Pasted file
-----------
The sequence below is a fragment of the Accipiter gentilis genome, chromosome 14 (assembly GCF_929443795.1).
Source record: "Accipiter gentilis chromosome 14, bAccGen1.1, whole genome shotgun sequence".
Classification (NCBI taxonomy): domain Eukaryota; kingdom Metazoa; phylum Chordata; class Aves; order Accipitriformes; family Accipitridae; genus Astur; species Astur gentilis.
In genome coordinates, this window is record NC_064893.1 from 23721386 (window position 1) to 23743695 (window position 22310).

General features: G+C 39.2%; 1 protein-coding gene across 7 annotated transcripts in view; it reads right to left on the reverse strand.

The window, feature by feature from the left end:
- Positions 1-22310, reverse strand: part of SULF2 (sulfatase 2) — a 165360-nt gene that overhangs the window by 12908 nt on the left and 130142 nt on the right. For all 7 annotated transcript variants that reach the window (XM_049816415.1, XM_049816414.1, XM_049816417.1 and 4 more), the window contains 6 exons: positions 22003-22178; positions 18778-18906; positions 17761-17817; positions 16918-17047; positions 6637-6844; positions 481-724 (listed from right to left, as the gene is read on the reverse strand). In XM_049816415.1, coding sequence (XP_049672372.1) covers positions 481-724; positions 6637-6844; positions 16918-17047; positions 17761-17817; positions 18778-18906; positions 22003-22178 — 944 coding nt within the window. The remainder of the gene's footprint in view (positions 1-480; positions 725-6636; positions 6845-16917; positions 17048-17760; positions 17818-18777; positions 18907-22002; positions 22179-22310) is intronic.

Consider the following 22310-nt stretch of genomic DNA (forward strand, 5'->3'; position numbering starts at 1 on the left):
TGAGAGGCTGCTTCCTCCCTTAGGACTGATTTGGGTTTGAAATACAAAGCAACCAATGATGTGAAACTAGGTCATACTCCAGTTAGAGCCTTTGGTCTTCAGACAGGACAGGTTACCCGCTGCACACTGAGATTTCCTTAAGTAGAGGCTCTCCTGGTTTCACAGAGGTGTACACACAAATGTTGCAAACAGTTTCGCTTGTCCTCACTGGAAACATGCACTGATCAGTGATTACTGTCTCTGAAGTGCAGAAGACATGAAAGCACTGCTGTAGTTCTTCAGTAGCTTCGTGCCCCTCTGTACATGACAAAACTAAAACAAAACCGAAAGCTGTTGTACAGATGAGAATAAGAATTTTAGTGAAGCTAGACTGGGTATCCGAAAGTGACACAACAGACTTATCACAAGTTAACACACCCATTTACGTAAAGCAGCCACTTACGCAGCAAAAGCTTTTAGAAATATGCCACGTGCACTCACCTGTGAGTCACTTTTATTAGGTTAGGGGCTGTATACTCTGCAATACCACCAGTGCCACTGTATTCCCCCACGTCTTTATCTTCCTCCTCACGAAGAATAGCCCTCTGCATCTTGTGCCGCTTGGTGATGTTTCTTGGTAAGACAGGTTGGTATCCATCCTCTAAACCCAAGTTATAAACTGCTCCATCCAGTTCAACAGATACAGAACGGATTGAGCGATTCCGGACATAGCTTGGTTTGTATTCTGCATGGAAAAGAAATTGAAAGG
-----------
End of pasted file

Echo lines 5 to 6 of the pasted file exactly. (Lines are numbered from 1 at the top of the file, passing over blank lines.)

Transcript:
General features: G+C 39.2%; 1 protein-coding gene across 7 annotated transcripts in view; it reads right to left on the reverse strand.

The window, feature by feature from the left end: